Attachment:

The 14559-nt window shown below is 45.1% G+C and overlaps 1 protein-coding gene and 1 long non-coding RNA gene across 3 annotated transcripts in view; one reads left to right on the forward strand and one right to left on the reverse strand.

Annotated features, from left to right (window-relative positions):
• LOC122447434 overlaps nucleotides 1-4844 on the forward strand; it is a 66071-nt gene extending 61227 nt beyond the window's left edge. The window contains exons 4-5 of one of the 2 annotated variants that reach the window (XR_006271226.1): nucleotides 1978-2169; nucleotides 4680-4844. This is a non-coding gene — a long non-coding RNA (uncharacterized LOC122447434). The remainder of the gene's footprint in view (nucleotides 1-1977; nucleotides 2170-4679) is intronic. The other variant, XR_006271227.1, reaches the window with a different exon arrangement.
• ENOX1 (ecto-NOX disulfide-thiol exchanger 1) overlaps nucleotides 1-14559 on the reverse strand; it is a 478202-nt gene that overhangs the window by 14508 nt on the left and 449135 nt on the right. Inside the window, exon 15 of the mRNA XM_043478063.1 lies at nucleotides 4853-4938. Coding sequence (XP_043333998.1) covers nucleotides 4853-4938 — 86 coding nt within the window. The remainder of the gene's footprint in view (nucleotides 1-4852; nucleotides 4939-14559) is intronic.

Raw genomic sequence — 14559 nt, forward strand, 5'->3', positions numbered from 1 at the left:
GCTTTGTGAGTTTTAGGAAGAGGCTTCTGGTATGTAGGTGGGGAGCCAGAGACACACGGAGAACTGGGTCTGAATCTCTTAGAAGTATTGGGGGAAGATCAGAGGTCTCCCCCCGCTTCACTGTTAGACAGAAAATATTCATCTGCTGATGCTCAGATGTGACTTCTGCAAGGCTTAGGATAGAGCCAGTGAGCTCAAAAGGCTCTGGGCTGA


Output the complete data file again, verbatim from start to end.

The 14559-nt window shown below is 45.1% G+C and overlaps 1 protein-coding gene and 1 long non-coding RNA gene across 3 annotated transcripts in view; one reads left to right on the forward strand and one right to left on the reverse strand.

Annotated features, from left to right (window-relative positions):
• LOC122447434 overlaps nucleotides 1-4844 on the forward strand; it is a 66071-nt gene extending 61227 nt beyond the window's left edge. The window contains exons 4-5 of one of the 2 annotated variants that reach the window (XR_006271226.1): nucleotides 1978-2169; nucleotides 4680-4844. This is a non-coding gene — a long non-coding RNA (uncharacterized LOC122447434). The remainder of the gene's footprint in view (nucleotides 1-1977; nucleotides 2170-4679) is intronic. The other variant, XR_006271227.1, reaches the window with a different exon arrangement.
• ENOX1 (ecto-NOX disulfide-thiol exchanger 1) overlaps nucleotides 1-14559 on the reverse strand; it is a 478202-nt gene that overhangs the window by 14508 nt on the left and 449135 nt on the right. Inside the window, exon 15 of the mRNA XM_043478063.1 lies at nucleotides 4853-4938. Coding sequence (XP_043333998.1) covers nucleotides 4853-4938 — 86 coding nt within the window. The remainder of the gene's footprint in view (nucleotides 1-4852; nucleotides 4939-14559) is intronic.

Raw genomic sequence — 14559 nt, forward strand, 5'->3', positions numbered from 1 at the left:
GCTTTGTGAGTTTTAGGAAGAGGCTTCTGGTATGTAGGTGGGGAGCCAGAGACACACGGAGAACTGGGTCTGAATCTCTTAGAAGTATTGGGGGAAGATCAGAGGTCTCCCCCCGCTTCACTGTTAGACAGAAAATATTCATCTGCTGATGCTCAGATGTGACTTCTGCAAGGCTTAGGATAGAGCCAGTGAGCTCAAAAGGCTCTGGGCTGA